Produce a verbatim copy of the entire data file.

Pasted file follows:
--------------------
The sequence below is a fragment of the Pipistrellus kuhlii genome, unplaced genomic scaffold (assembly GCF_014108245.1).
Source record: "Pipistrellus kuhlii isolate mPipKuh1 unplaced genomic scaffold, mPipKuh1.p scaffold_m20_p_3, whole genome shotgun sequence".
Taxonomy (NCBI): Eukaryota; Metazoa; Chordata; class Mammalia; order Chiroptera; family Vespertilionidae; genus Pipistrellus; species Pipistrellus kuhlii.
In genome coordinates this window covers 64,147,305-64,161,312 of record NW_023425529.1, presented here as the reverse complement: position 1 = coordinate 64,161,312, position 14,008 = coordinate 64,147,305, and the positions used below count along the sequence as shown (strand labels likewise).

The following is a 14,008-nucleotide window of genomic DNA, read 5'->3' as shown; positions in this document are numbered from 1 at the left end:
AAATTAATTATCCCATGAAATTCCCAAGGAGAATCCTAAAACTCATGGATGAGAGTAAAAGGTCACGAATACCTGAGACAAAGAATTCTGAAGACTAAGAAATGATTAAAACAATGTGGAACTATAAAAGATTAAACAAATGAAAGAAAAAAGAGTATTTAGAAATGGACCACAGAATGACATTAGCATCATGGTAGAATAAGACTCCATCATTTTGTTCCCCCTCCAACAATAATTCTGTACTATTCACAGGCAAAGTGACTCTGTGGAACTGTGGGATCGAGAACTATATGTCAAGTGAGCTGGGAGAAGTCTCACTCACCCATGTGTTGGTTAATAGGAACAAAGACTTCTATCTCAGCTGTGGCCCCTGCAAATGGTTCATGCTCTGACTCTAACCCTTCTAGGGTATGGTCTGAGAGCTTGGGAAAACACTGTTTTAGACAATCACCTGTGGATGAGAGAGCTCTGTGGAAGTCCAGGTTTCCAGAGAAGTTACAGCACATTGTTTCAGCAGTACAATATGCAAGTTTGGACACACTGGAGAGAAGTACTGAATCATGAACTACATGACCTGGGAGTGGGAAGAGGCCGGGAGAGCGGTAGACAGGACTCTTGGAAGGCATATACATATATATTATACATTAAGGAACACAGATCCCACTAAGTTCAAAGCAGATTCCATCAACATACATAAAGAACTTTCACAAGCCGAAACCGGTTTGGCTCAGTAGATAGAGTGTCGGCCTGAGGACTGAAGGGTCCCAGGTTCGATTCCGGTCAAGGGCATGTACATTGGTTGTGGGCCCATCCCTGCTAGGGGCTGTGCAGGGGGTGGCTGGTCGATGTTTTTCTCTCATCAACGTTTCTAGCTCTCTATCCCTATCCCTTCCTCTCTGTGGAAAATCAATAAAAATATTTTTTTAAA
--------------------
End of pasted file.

The sequence below is a fragment of the Pipistrellus kuhlii genome, unplaced genomic scaffold (assembly GCF_014108245.1).
Source record: "Pipistrellus kuhlii isolate mPipKuh1 unplaced genomic scaffold, mPipKuh1.p scaffold_m20_p_3, whole genome shotgun sequence".
Taxonomy (NCBI): Eukaryota; Metazoa; Chordata; class Mammalia; order Chiroptera; family Vespertilionidae; genus Pipistrellus; species Pipistrellus kuhlii.
In genome coordinates this window covers 64,147,305-64,161,312 of record NW_023425529.1, presented here as the reverse complement: position 1 = coordinate 64,161,312, position 14,008 = coordinate 64,147,305, and the positions used below count along the sequence as shown (strand labels likewise).

The following is a 14,008-nucleotide window of genomic DNA, read 5'->3' as shown; positions in this document are numbered from 1 at the left end:
AAATTAATTATCCCATGAAATTCCCAAGGAGAATCCTAAAACTCATGGATGAGAGTAAAAGGTCACGAATACCTGAGACAAAGAATTCTGAAGACTAAGAAATGATTAAAACAATGTGGAACTATAAAAGATTAAACAAATGAAAGAAAAAAGAGTATTTAGAAATGGACCACAGAATGACATTAGCATCATGGTAGAATAAGACTCCATCATTTTGTTCCCCCTCCAACAATAATTCTGTACTATTCACAGGCAAAGTGACTCTGTGGAACTGTGGGATCGAGAACTATATGTCAAGTGAGCTGGGAGAAGTCTCACTCACCCATGTGTTGGTTAATAGGAACAAAGACTTCTATCTCAGCTGTGGCCCCTGCAAATGGTTCATGCTCTGACTCTAACCCTTCTAGGGTATGGTCTGAGAGCTTGGGAAAACACTGTTTTAGACAATCACCTGTGGATGAGAGAGCTCTGTGGAAGTCCAGGTTTCCAGAGAAGTTACAGCACATTGTTTCAGCAGTACAATATGCAAGTTTGGACACACTGGAGAGAAGTACTGAATCATGAACTACATGACCTGGGAGTGGGAAGAGGCCGGGAGAGCGGTAGACAGGACTCTTGGAAGGCATATACATATATATTATACATTAAGGAACACAGATCCCACTAAGTTCAAAGCAGATTCCATCAACATACATAAAGAACTTTCACAAGCCGAAACCGGTTTGGCTCAGTAGATAGAGTGTCGGCCTGAGGACTGAAGGGTCCCAGGTTCGATTCCGGTCAAGGGCATGTACATTGGTTGTGGGCCCATCCCTGCTAGGGGCTGTGCAGGGGGTGGCTGGTCGATGTTTTTCTCTCATCAACGTTTCTAGCTCTCTATCCCTATCCCTTCCTCTCTGTGGAAAATCAATAAAAATATTTTTTTAAA